Air cargo contributes relatively largely to the economy and prosperity of the Netherlands, two separate studies have revealed. The conclusions were communicated by the minister for Infrastructure and Water Management Cora van Nieuwenhuizen in a letter to the Parliament.
The first of the studies, presented last July, assesses the economic contribution of air cargo at Schiphol in terms of employment and added value. It concludes that the impact on employment of
air cargo on the wider community around Schiphol is some 30,000 active persons. The added value is calculated at 2.7 million euros, making air cargo account for 25% of the total economic
contribution of the entire Schiphol Airport product.
The so-called ‘prosperity contribution’ was examined in the second study, concluded last month. It was assessed through the costs – 480 million euros – the Netherlands would have to bear in the hypothetical situation that all cargo flights at Schiphol would cease to exist.
Drop of 280,000 tonnes
Without these cargo flights air cargo to and from the Netherlands would drop by 15% or 280,000 tonnes. Ms van Nieuwenhuizen concedes that, at first glance, the said 480 million seems relatively low compared to the prosperity contribution of passenger flights. “On the other hand, it is generated by a considerable smaller number of flights and therefore the average prosperity contribution per cargo flight is larger than its counterpart for passenger flights.”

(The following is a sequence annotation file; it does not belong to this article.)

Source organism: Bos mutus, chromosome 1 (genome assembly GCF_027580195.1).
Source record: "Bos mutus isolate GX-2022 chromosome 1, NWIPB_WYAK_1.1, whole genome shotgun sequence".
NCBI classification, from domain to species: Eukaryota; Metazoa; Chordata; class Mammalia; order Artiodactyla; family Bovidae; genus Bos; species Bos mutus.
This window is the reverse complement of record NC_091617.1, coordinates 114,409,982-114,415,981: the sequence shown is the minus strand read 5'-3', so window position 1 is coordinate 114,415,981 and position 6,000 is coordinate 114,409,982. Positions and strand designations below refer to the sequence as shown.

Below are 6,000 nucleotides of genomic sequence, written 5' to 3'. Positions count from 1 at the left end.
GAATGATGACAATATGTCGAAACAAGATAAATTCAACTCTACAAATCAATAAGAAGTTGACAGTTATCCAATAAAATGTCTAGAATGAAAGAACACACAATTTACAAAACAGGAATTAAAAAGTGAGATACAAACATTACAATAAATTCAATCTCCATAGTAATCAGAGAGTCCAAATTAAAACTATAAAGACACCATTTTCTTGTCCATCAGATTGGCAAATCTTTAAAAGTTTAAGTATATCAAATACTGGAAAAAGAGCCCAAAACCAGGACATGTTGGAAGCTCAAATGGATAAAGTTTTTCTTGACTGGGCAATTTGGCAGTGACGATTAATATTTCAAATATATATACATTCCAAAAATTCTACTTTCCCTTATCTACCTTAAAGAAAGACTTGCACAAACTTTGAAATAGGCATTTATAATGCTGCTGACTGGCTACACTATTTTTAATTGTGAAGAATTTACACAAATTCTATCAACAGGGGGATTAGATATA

“That Schiphol is an attractive cargo airport is also due to the combination of cargo flights and belly freight,” she stresses, allowing fast and efficient onward transport. So, according to the minister, the air cargo research has revealed that air cargo has a relatively large contribution on the economy and prosperity of the Netherlands.
Optimising the space
“At the same time, I notice that the number of cargo flights in 2018 and 2019 has fallen by 10% and 13% (January through September) respectively and that cargo flights have been diverted to Brussels and Liege. This is another consequence of the slot scarcity at Schiphol,” the politician stated.
“This is the reason why I, together with industry stakeholders, am exploring the possibilities of optimising this scarce capacity within the framework of the EU Slot Resolution.” These considerations are part of the aviation policy paper. Apart from this, at this very moment Schiphol is examining if it is possible to create additional space for cargo flights within the existing legal framework.
Marcel Schoeters in Brussels